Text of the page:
On Wednesday, June 16, Georgia Tech and Georgia Power held a ribbon-cutting ceremony to commemorate the inauguration of the 1.4-megawatt Tech Square microgrid. Atlanta’s microgrid is located on Spring and Fifth Streets. Because of the long-standing collaboration between Georgia Power and Georgia Tech, the project will help power the larger local grid in Midtown while also minimising its environmental impact.
Microgrids are self-contained systems that include energy management systems, resource generation, storage systems, and systems that are co-located with their servicing facilities. The Georgia Public Service Commission-approved Tech Square Microgrid is used to evaluate how a microgrid can integrate and work in the overall electricity grid. This facility will not only provide clean energy to Midtown, but it will also serve as a living laboratory where Georgia Tech researchers, industry, and government will collaborate to develop clean energy solutions for the next generation.
Words from Georgia Tech President
According to Georgia Tech President Cabrera, “Georgia Tech is dedicated to addressing the most pressing issues of our time.” It includes scientific and technological advancement, the development of leaders to develop and deploy new solutions, and setting a good example with our practises.
This microgrid is a great example. To serve as a model for others, we will build and implement some of the most advanced, efficient, and responsible energy solutions available in collaboration with Georgia Power and the Georgia Public Service Commission. Georgia Power will learn from the microgrid how intelligent energy management systems, such as the one installed in the Coda Rechenzentrum, interact with the grid to make the best use of energy. It will also provide opportunities for Georgia Tech teachers and students to teach and learn.
The Microgrid Tech Square is a tried-and-true innovative design that helps us understand microgrids so that we can better serve our customers. It places energy and data storage at the forefront of research.”
Chris Womack, Chairman, President, and CEO of Georgia Power, stated:
“Microgrid distributor power resources are critical to increasing grid resiliency and providing sustainable energy solutions to Georgia communities. By allowing your students and teachers to learn how these systems will interact not only with our grid, but also with the Coda building on the Georgia Tech campus, Georgia Tech has established itself as a national leader in research institutions. We can only succeed if we work together on projects like this.
The system, which is made up of fuel cells, battery storage, diesel generators, and a gas generator, can adapt to new and additional energy resources that are distributed. In the future, it will be able to house microturbines, solar panels, and electric vehicle chargers.
All of the components are housed on a platform and are hidden behind a 7-foot-high gate on Williams Street. A mural designed and commissioned by Atlanta-based artist George F. Baker III will be finished later this year, and the co-branded closure will be installed (Georgia Tech and Georgia Power).. Tech Square Microgrid, which was approved by the Georgia Public Service Commission as part of the company’s integrated resource plan, was used to assess how a microgrid can effectively integrate and work in the entire electrical grid. It will also provide Georgian technical professors and students with a living laboratory in which to collect data on controllers, cybersecurity devices, and energy economics. “The Tech Square Microgrid is a well-proven, innovative project that helps us better understand microgrids and serve our customers. It places energy and data storage at the forefront of research.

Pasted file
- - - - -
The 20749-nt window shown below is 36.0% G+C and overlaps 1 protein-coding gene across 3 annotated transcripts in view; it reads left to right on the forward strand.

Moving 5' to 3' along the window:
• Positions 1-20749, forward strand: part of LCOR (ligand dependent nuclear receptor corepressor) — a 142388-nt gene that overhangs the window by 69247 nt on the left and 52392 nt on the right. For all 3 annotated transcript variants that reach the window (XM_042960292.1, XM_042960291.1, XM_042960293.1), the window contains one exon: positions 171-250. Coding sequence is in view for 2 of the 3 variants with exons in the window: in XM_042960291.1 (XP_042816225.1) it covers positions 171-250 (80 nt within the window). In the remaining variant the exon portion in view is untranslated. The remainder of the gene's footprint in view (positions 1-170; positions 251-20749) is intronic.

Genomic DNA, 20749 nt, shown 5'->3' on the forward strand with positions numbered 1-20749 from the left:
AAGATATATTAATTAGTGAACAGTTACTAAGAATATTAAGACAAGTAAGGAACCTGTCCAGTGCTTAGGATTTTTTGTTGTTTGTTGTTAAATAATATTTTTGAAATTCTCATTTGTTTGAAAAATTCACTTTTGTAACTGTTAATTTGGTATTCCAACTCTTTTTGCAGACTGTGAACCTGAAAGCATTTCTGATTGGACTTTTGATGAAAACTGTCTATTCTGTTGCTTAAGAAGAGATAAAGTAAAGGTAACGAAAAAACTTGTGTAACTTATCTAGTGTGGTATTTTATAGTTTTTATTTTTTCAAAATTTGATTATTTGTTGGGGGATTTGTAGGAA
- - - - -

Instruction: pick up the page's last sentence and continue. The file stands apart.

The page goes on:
The distributed energy resources of the Microgrid are critical for improving grid resilience and bringing sustainable energy solutions to Georgian communities “Georgia Power’s president and chief executive officer, Chris Womack, stated.
Georgia Techs are the leader
Georgia Tech is a leading research institution in the country and an important partner in teaching students and teachers about how our grid and the CODA building on the Georgia Tech campus interact.
We will build a brighter energy future for our state by cooperating on projects like this. The microgrid will teach Georgia Power how to interact with the network in order to maximise energy use by intelligent energy management systems like the one installed at the CODA data centre. It will also provide opportunities for Georgia Tech teachers and students to teach and learn. The system, which is made up of fuel cells, battery storage, diesel generators, and a gas generator, can adapt to new and additional energy resources that are distributed.
Microturbines, solar panels, and chargers will be housed in the future. It is situated on a platform and is obstructed by a seven-foot-high fence and a gate on Atlanta’s Williams Street. Georgia F. Baker III, an Atlanta-based artist, will design and commission a fence-making mural, which will be completed later this year.
Read more: http://ipodlawsuit.com/